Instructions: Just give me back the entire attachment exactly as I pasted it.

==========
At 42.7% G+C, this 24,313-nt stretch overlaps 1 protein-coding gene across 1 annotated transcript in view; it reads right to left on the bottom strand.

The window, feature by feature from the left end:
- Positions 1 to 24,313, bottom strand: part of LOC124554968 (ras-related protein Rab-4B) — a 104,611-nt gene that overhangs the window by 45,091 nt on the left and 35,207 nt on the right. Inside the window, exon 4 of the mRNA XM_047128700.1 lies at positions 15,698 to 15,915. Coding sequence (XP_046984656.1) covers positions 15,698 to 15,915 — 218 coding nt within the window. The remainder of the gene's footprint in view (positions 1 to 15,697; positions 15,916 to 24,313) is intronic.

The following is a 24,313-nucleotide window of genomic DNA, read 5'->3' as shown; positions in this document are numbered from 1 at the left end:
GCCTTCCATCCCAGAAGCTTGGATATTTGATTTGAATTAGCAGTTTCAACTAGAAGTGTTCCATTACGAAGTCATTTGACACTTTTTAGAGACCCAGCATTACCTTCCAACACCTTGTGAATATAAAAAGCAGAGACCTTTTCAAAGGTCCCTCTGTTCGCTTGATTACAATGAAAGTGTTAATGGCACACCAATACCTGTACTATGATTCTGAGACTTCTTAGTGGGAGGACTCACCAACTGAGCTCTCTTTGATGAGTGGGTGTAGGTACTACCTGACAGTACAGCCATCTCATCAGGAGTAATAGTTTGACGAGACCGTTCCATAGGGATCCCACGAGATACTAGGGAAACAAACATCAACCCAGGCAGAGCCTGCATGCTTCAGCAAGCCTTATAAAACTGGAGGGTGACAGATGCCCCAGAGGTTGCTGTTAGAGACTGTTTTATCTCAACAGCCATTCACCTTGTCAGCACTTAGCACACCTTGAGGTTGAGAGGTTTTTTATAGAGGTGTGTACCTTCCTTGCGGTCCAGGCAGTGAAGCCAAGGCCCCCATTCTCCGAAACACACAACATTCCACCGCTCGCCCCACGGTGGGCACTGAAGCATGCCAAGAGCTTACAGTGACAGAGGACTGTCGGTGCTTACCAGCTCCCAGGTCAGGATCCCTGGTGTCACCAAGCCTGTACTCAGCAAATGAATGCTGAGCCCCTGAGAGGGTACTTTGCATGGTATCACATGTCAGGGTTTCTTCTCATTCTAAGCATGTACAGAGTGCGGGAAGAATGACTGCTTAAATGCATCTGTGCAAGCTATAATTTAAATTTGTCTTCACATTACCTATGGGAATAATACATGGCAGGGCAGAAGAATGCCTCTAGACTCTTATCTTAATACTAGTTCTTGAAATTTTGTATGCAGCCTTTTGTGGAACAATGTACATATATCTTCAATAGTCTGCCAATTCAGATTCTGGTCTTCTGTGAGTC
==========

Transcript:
At 42.7% G+C, this 24,313-nt stretch overlaps 1 protein-coding gene across 1 annotated transcript in view; it reads right to left on the bottom strand.

The window, feature by feature from the left end:
- Positions 1 to 24,313, bottom strand: part of LOC124554968 (ras-related protein Rab-4B) — a 104,611-nt gene that overhangs the window by 45,091 nt on the left and 35,207 nt on the right. Inside the window, exon 4 of the mRNA XM_047128700.1 lies at positions 15,698 to 15,915. Coding sequence (XP_046984656.1) covers positions 15,698 to 15,915 — 218 coding nt within the window. The remainder of the gene's footprint in view (positions 1 to 15,697; positions 15,916 to 24,313) is intronic.

The following is a 24,313-nucleotide window of genomic DNA, read 5'->3' as shown; positions in this document are numbered from 1 at the left end:
GCCTTCCATCCCAGAAGCTTGGATATTTGATTTGAATTAGCAGTTTCAACTAGAAGTGTTCCATTACGAAGTCATTTGACACTTTTTAGAGACCCAGCATTACCTTCCAACACCTTGTGAATATAAAAAGCAGAGACCTTTTCAAAGGTCCCTCTGTTCGCTTGATTACAATGAAAGTGTTAATGGCACACCAATACCTGTACTATGATTCTGAGACTTCTTAGTGGGAGGACTCACCAACTGAGCTCTCTTTGATGAGTGGGTGTAGGTACTACCTGACAGTACAGCCATCTCATCAGGAGTAATAGTTTGACGAGACCGTTCCATAGGGATCCCACGAGATACTAGGGAAACAAACATCAACCCAGGCAGAGCCTGCATGCTTCAGCAAGCCTTATAAAACTGGAGGGTGACAGATGCCCCAGAGGTTGCTGTTAGAGACTGTTTTATCTCAACAGCCATTCACCTTGTCAGCACTTAGCACACCTTGAGGTTGAGAGGTTTTTTATAGAGGTGTGTACCTTCCTTGCGGTCCAGGCAGTGAAGCCAAGGCCCCCATTCTCCGAAACACACAACATTCCACCGCTCGCCCCACGGTGGGCACTGAAGCATGCCAAGAGCTTACAGTGACAGAGGACTGTCGGTGCTTACCAGCTCCCAGGTCAGGATCCCTGGTGTCACCAAGCCTGTACTCAGCAAATGAATGCTGAGCCCCTGAGAGGGTACTTTGCATGGTATCACATGTCAGGGTTTCTTCTCATTCTAAGCATGTACAGAGTGCGGGAAGAATGACTGCTTAAATGCATCTGTGCAAGCTATAATTTAAATTTGTCTTCACATTACCTATGGGAATAATACATGGCAGGGCAGAAGAATGCCTCTAGACTCTTATCTTAATACTAGTTCTTGAAATTTTGTATGCAGCCTTTTGTGGAACAATGTACATATATCTTCAATAGTCTGCCAATTCAGATTCTGGTCTTCTGTGAGTC